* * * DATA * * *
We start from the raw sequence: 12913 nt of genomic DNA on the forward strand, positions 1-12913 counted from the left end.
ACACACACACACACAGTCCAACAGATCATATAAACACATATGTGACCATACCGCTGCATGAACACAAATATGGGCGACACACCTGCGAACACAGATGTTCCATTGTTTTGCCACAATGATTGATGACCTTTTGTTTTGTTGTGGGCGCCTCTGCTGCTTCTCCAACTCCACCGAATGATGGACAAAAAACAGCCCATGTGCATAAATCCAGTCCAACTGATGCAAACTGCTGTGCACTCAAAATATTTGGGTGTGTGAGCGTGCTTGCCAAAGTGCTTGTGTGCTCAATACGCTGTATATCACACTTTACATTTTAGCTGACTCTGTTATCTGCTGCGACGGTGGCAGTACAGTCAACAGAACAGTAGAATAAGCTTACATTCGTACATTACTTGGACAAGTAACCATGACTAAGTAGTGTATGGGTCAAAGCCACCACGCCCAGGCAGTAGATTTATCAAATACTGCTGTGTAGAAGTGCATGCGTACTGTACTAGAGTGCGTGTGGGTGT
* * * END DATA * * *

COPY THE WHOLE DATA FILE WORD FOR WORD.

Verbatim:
We start from the raw sequence: 12913 nt of genomic DNA on the forward strand, positions 1-12913 counted from the left end.
ACACACACACACACAGTCCAACAGATCATATAAACACATATGTGACCATACCGCTGCATGAACACAAATATGGGCGACACACCTGCGAACACAGATGTTCCATTGTTTTGCCACAATGATTGATGACCTTTTGTTTTGTTGTGGGCGCCTCTGCTGCTTCTCCAACTCCACCGAATGATGGACAAAAAACAGCCCATGTGCATAAATCCAGTCCAACTGATGCAAACTGCTGTGCACTCAAAATATTTGGGTGTGTGAGCGTGCTTGCCAAAGTGCTTGTGTGCTCAATACGCTGTATATCACACTTTACATTTTAGCTGACTCTGTTATCTGCTGCGACGGTGGCAGTACAGTCAACAGAACAGTAGAATAAGCTTACATTCGTACATTACTTGGACAAGTAACCATGACTAAGTAGTGTATGGGTCAAAGCCACCACGCCCAGGCAGTAGATTTATCAAATACTGCTGTGTAGAAGTGCATGCGTACTGTACTAGAGTGCGTGTGGGTGT